“High” Stakes for Employers Dealing With Evolving Cannabis Laws
Tuesday, May 29, 2018
The evolving legalization of marijuana for both medical and recreational uses continues to cause workplace issues for employers. Nine states and the District of Columbia have legalized recreational marijuana, and 32 states have legalized medical marijuana under varying circumstances. In addition, three more states have 2018 ballot initiatives considering either recreational or medical marijuana uses. Employers need to consider their position as the pendulum continues to swing towards marijuana legalization in various forms.
One aspect that is particularly troublesome is that if employers choose to adopt or maintain a zero-tolerance policy, they may face a shrinking pool of potential employees. For the three states that legalized recreational marijuana in 2017 — Nevada, Massachusetts, and California — saw increases of 43 percent, 14 percent, and 11 percent, respectively, for positive workplace marijuana testing. For some employers, screening for marijuana (among other drugs) is a requirement under federal law based on the services their company provides (e.g., medical personnel and airline pilots). But on the flip side, employers that choose to remove marijuana testing entirely risk serious workplace safety concerns for employees who may show up to work under the influence. With no accepted scientific way to test if an employee is currently under the influence of marijuana, these hazardous conditions can create all types of liability for the employer, depending on the employee’s specific job.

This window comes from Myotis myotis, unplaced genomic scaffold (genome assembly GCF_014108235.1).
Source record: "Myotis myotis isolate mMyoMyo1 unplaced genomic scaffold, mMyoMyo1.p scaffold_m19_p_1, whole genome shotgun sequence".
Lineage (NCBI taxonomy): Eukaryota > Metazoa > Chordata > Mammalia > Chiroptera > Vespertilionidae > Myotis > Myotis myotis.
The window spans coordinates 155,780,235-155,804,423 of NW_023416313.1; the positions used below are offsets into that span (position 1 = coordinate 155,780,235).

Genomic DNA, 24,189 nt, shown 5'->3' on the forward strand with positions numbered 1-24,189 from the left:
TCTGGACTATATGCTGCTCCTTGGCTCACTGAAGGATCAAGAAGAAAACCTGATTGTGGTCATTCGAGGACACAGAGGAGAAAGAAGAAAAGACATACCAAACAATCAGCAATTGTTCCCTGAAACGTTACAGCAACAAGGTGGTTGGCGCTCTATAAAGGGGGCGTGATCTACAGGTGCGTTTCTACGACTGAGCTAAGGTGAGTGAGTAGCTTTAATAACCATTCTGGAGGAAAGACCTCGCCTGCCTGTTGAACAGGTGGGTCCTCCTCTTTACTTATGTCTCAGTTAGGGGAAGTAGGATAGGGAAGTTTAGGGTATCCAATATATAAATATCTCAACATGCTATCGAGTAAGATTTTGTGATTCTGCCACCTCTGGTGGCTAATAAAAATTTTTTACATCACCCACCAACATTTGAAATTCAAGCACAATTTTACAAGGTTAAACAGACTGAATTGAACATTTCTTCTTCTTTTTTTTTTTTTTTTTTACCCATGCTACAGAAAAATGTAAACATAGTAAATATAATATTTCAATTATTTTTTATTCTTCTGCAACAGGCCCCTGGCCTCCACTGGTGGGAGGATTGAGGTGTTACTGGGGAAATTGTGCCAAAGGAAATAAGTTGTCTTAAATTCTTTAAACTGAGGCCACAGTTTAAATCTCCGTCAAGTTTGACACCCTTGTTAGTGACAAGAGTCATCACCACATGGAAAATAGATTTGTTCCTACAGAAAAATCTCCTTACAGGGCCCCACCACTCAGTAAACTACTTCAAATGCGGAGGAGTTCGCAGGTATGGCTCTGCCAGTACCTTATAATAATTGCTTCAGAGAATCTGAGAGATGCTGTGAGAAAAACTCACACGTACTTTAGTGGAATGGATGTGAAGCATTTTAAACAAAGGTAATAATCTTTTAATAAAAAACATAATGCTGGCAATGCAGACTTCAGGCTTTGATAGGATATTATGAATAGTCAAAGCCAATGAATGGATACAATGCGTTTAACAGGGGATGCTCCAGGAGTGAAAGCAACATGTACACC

For those employers that have historically adopted a zero-tolerance policy for marijuana, they may soon find that these policies are discriminatory in some states. For example, this year, a Minnesota job applicant filed a federal class action alleging violation of the Minnesota Human Rights Act because of a company’s refusal